More than a fifth of all Irish passports issued in the last year went to UK residents – in a surge which has been directly linked to Brexit.
The Department of Foreign Affairs in Dublin said the 779,000 Irish passports issued in 2017 represented a record number.
Some 81,752 citizens in Northern Ireland sought a southern passport, an increase of almost 20% on the previous year.
Meanwhile in Britain the demand for the documents soared by more than 28% to 81,287.
Prior to the post-Brexit surge in interest in Irish passports about 50,000 Irish passports were usually issued in Britain each year.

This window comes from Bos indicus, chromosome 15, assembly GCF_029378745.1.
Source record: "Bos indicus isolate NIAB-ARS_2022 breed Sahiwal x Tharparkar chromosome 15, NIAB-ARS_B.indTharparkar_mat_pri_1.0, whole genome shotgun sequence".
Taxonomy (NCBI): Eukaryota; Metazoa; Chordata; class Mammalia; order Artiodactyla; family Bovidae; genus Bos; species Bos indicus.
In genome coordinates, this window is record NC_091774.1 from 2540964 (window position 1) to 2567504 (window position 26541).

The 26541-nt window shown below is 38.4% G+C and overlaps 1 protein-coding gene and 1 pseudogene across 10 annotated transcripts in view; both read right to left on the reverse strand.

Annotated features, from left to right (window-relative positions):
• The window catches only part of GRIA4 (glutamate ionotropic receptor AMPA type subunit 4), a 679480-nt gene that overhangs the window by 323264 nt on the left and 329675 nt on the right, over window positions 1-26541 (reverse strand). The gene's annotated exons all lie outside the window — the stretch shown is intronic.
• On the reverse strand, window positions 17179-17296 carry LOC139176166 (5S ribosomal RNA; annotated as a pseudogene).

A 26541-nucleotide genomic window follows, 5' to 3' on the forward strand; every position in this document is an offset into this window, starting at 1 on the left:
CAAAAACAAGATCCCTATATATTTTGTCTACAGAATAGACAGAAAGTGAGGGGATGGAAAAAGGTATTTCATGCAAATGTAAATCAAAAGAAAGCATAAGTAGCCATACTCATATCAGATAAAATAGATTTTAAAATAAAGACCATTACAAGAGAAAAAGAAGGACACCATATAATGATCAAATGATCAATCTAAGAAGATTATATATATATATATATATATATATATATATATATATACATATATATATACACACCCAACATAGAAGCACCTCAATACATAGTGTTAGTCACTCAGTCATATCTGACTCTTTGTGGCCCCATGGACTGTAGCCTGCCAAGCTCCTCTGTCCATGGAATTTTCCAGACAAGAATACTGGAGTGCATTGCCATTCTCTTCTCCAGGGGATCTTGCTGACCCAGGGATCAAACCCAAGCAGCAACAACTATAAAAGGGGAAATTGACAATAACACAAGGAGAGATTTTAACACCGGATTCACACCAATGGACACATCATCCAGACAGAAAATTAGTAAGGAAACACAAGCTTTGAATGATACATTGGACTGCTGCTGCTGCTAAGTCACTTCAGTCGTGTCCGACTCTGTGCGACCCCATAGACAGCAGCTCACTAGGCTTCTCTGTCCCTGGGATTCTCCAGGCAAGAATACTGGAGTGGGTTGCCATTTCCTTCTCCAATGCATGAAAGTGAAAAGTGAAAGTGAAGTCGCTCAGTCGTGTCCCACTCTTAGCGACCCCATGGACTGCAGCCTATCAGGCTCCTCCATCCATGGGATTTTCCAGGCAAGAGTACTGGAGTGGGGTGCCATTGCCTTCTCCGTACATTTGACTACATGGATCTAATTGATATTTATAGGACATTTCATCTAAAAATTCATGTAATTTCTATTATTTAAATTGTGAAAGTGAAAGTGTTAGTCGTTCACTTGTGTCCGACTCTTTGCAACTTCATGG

Foreign Affairs Minister Simon Coveney said: “This is the highest number of Irish passports ever issued in one year. It represents an increase of over 6% compared to 2016 (itself a record-breaking year), and an increase of over 15% since 2015.
“The number of applicants from Northern Ireland and Great Britain has continued to rise. Overall, almost 20% of the total number of applications received by the passport service this year were from Irish citizens in Northern Ireland or Great Britain.”
People born in Northern Ireland have an automatic right to Irish citizenship, while British people with an Irish parent, or in certain circumstances an Irish grandparent, also have an automatic right to become Irish citizens.